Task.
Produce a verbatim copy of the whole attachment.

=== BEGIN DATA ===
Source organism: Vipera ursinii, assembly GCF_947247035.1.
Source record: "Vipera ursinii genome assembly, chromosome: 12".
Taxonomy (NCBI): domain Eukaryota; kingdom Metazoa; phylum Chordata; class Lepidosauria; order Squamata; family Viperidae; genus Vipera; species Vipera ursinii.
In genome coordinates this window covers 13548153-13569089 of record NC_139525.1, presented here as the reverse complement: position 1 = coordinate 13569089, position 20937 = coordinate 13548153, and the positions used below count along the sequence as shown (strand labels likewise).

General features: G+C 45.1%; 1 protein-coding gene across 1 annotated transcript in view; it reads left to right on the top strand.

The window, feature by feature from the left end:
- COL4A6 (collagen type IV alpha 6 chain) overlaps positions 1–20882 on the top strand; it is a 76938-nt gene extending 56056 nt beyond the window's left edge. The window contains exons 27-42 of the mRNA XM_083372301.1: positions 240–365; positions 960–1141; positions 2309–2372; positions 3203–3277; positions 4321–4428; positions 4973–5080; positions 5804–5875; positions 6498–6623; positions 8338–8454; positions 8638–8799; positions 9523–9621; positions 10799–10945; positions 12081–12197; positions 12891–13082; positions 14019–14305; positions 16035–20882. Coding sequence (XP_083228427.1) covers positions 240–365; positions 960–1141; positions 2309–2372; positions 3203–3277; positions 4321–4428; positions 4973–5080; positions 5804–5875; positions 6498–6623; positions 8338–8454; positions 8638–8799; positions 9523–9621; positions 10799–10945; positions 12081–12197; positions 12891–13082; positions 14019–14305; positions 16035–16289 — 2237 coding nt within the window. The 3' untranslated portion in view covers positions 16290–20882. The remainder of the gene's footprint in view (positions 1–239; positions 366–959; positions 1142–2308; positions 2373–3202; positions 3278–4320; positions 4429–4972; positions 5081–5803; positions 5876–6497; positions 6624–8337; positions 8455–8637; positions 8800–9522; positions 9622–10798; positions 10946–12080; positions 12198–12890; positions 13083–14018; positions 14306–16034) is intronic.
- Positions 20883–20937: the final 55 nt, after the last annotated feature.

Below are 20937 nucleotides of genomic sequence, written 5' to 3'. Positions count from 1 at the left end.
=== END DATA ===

Source organism: Vipera ursinii, assembly GCF_947247035.1.
Source record: "Vipera ursinii genome assembly, chromosome: 12".
Taxonomy (NCBI): domain Eukaryota; kingdom Metazoa; phylum Chordata; class Lepidosauria; order Squamata; family Viperidae; genus Vipera; species Vipera ursinii.
In genome coordinates this window covers 13548153-13569089 of record NC_139525.1, presented here as the reverse complement: position 1 = coordinate 13569089, position 20937 = coordinate 13548153, and the positions used below count along the sequence as shown (strand labels likewise).

General features: G+C 45.1%; 1 protein-coding gene across 1 annotated transcript in view; it reads left to right on the top strand.

The window, feature by feature from the left end:
- COL4A6 (collagen type IV alpha 6 chain) overlaps positions 1–20882 on the top strand; it is a 76938-nt gene extending 56056 nt beyond the window's left edge. The window contains exons 27-42 of the mRNA XM_083372301.1: positions 240–365; positions 960–1141; positions 2309–2372; positions 3203–3277; positions 4321–4428; positions 4973–5080; positions 5804–5875; positions 6498–6623; positions 8338–8454; positions 8638–8799; positions 9523–9621; positions 10799–10945; positions 12081–12197; positions 12891–13082; positions 14019–14305; positions 16035–20882. Coding sequence (XP_083228427.1) covers positions 240–365; positions 960–1141; positions 2309–2372; positions 3203–3277; positions 4321–4428; positions 4973–5080; positions 5804–5875; positions 6498–6623; positions 8338–8454; positions 8638–8799; positions 9523–9621; positions 10799–10945; positions 12081–12197; positions 12891–13082; positions 14019–14305; positions 16035–16289 — 2237 coding nt within the window. The 3' untranslated portion in view covers positions 16290–20882. The remainder of the gene's footprint in view (positions 1–239; positions 366–959; positions 1142–2308; positions 2373–3202; positions 3278–4320; positions 4429–4972; positions 5081–5803; positions 5876–6497; positions 6624–8337; positions 8455–8637; positions 8800–9522; positions 9622–10798; positions 10946–12080; positions 12198–12890; positions 13083–14018; positions 14306–16034) is intronic.
- Positions 20883–20937: the final 55 nt, after the last annotated feature.

Below are 20937 nucleotides of genomic sequence, written 5' to 3'. Positions count from 1 at the left end.